These garlicky, red wine mushrooms are loaded with umami. Just 6 ingredients & 25 minutes, and this dish could be yours. It’s a vegan & gluten-free side dish that is sure to impress.
There’s a reason wine has maintained its popularity since 7000 B.C. when people started drinking it. It’s delicious and relaxing.
And while a glass of wine with dinner is nothing to sneeze at, a glass of wine IN dinner is awfully good too.
Red wine mushrooms
And whenever I am making a mushroom side dish, wine is an absolute must.
Wine and earthy mushrooms go together like bottles and corks.
‘Shrooms already have a meaty taste and texture with plenty of umami on their own. Then you add in the boldness of red wine & some sautéed garlic, and you have a side dish that really stands out.
It takes little time and effort to make, but lacks nothing in flavor.
How to choose mushrooms
It all starts with finding fresh, plump mushrooms.
(Obviously that means canned is out. Canned mushrooms are a crime against mushrooms everywhere.)
Grocery stores often sell mushrooms in cellophane-covered packages or loose, where you can pick your own. Either option is fine.
But if they are looking wilty, have spots of browning, or are sticky, pass them over. They are past their prime.
Obviously there are loads of varieties out there.
My personal favorite is the oyster mushroom. Oyster mushrooms are so delicate to the tooth, and when cooked they take on an almost fatty quality that I love.
However, they are at least double the price of cremini or white button. So I put them in the indulgence category.
For today’s red wine mushrooms, I’m opting for simple and inexpensive. However, if you get a chance, make the recipe with oyster mushrooms at some point.
(Just remove the rough bottoms on the oyster mushrooms and don’t bother quartering them.)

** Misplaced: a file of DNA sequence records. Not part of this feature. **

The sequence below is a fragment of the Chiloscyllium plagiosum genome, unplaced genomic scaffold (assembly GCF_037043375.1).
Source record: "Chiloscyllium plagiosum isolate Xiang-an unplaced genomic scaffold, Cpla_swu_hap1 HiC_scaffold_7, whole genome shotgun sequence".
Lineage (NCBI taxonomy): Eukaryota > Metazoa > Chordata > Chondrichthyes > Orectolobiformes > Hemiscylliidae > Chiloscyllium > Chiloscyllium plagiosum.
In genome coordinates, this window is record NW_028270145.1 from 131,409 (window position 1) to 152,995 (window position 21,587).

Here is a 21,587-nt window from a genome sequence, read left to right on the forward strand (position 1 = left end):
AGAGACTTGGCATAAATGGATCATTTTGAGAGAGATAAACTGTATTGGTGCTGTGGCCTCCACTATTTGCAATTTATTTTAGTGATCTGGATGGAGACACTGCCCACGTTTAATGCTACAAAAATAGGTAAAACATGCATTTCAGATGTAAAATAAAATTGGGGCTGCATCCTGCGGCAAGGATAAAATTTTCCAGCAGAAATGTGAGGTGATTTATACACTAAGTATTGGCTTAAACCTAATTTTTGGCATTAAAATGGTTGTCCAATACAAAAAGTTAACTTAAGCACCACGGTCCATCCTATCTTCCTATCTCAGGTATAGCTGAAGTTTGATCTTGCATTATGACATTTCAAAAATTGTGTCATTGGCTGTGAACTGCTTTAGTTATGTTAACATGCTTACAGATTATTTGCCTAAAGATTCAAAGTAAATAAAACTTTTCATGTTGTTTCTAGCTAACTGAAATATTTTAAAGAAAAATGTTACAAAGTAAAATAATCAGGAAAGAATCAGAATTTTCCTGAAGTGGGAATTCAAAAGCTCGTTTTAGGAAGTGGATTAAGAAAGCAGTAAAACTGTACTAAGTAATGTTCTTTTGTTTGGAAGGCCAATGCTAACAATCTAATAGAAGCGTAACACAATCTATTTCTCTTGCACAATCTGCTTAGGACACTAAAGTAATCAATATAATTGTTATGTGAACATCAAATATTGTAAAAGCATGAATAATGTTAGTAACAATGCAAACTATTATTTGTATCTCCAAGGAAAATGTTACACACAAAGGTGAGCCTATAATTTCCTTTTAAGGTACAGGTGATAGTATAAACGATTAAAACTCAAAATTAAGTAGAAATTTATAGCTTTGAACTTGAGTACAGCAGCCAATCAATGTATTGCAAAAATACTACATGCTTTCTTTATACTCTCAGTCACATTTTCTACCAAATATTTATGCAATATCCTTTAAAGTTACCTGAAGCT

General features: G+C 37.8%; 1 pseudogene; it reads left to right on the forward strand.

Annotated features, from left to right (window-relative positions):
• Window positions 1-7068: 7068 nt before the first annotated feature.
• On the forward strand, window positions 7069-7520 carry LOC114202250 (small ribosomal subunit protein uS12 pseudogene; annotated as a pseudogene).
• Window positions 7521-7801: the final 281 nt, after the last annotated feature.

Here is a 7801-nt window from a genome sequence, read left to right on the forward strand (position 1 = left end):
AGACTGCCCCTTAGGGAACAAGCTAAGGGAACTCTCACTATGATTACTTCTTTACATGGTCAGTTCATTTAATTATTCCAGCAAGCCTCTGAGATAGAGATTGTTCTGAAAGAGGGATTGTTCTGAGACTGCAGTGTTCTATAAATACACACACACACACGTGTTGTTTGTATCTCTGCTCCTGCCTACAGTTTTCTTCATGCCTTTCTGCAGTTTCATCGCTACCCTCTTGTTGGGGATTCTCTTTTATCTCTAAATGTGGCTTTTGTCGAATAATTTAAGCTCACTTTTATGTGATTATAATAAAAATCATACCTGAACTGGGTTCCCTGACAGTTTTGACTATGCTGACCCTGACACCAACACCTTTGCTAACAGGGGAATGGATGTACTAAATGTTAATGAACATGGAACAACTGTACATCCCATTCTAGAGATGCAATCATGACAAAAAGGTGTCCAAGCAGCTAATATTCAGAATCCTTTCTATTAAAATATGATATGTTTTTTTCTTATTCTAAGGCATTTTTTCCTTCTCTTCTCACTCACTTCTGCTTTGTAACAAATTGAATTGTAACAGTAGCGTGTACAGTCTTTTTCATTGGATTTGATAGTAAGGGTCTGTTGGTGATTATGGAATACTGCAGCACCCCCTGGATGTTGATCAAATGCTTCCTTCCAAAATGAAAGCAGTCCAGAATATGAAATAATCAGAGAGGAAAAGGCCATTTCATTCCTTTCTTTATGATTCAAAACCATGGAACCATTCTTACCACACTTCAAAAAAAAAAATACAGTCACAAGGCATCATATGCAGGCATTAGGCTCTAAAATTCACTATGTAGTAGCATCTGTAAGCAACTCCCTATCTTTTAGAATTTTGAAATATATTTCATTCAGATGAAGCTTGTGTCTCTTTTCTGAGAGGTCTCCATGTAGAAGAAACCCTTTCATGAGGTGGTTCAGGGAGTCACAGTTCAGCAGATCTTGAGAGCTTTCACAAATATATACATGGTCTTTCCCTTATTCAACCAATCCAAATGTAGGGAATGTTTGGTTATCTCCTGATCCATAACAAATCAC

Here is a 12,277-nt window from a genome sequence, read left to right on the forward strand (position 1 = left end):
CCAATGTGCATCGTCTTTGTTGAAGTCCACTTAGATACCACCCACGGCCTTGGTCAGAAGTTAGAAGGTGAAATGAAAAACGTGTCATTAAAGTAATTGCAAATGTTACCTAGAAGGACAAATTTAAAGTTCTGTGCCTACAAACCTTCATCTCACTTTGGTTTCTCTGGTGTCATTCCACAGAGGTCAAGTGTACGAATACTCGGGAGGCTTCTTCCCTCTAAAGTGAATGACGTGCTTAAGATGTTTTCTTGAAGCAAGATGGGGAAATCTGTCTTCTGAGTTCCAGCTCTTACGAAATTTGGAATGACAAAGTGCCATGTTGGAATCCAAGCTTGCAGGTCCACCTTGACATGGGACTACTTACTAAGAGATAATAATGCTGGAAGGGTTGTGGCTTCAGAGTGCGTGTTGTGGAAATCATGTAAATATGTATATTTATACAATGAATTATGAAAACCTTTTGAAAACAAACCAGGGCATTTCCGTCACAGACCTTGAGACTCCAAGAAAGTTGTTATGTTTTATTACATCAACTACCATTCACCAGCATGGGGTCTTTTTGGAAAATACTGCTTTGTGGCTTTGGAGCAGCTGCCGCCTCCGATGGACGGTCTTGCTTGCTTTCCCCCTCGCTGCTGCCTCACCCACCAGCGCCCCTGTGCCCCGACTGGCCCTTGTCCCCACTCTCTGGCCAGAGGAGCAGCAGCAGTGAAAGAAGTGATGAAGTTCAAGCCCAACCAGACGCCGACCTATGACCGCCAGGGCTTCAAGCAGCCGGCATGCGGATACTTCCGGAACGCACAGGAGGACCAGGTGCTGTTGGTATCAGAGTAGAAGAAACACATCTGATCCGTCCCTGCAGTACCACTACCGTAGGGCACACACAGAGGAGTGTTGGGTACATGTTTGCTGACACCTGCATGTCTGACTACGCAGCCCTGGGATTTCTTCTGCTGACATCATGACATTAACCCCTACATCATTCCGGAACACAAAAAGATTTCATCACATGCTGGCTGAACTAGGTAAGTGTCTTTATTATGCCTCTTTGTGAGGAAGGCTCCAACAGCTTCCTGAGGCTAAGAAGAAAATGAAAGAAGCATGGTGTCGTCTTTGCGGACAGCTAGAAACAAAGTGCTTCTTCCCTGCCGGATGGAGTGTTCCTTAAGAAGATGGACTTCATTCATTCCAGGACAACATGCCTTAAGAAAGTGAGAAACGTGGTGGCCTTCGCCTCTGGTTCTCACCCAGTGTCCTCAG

How to make red wine mushrooms
Start by cutting your clean cremini or button mushrooms into quarters.
Bring a large, non-stick skillet to a medium heat with oil or non-dairy butter. Wait until the oil is glistening or the butter is melted.
Then add the mushrooms with a pinch of salt. Scatter them evenly across the skillet, so that they have plenty of room.
The key to perfect browning is not moving them too much. To get toasty brown, they need time to get tan against the hot pan.
Wait until there’s deep color on one side before using a spatula to toss them.
While they cook, they will start to soften & release their liquid. Allow all of the liquid to leave the mushrooms and cook off before adding any other liquid to the skillet. You want the ‘shrooms to be an open vessel, ready for the flavors of red wine & garlic.
Once they have softened, move them to one side of the skillet. Add a little more oil or non-dairy butter to the other side of the skillet. Sauté garlic there for a minute or two, until fragrant. Then incorporate it with the mushrooms.
Now it’s time to add a few splashes of wine. Not too much liquid is required. You don’t want them swimming in liquid.
You need just enough to deglaze the pan of any tasty bits sticking to it and to refresh the mushrooms.
Let the mushrooms absorb all of the wine and for any extra to cook off. Add salt to taste or a little more non-dairy butter to amp up the richness.
Garnish with chives for color and serve.
What to serve with red wine mushrooms
- Put them on top of vegan buttered noodles.
- Serve them alongside roasted gnocchi or easy baked tofu.
- Have them with vegan lentil burgers.
- Make a meal of side dishes with red wine mushrooms, an air fryer baked potato, and sautéed broccolini.
Red wine mushrooms with garlic
- 2 teaspoons non-dairy butter divided (Plus more if desired)
- 8 ounces cremini mushrooms or white button, quartered
- Pinch salt
- 2 cloves garlic minced
- 2 Tablespoons dry red wine*
- 1 Tablespoon chopped fresh chives garnish
- Bring a large skillet to a medium-high heat. Add one teaspoon of non-dairy butter to the skillet. Once the butter is melty and glistening, add mushrooms to the pan and a pinch of salt. Allow them to brown and release their liquid, being careful not to move them too much. Continue cooking for 8 to 10 minutes until they have a deep brown even color.
- Lower the heat to medium-low. Move the mushrooms to one side of the pan and add the remaining 1 teaspoon of non-dairy butter to a small section of the pan. Once it melts, add the garlic to that area and sauté it for a minute or two, until the garlic is fragrant.
- Incorporate the garlic and mushrooms. Then deglaze the pan with the red wine, loosening any bits that are sticking to the pan. Allow them to cook for a couple of minutes longer and soak up all of the wine.
- If desired, add another small dollop of non-dairy butter, and incorporate it with the mushrooms. Add salt to taste, garnish with chopped fresh chives, and serve.
Originally posted April 2015. Content, photos, and recipe updated April 2019.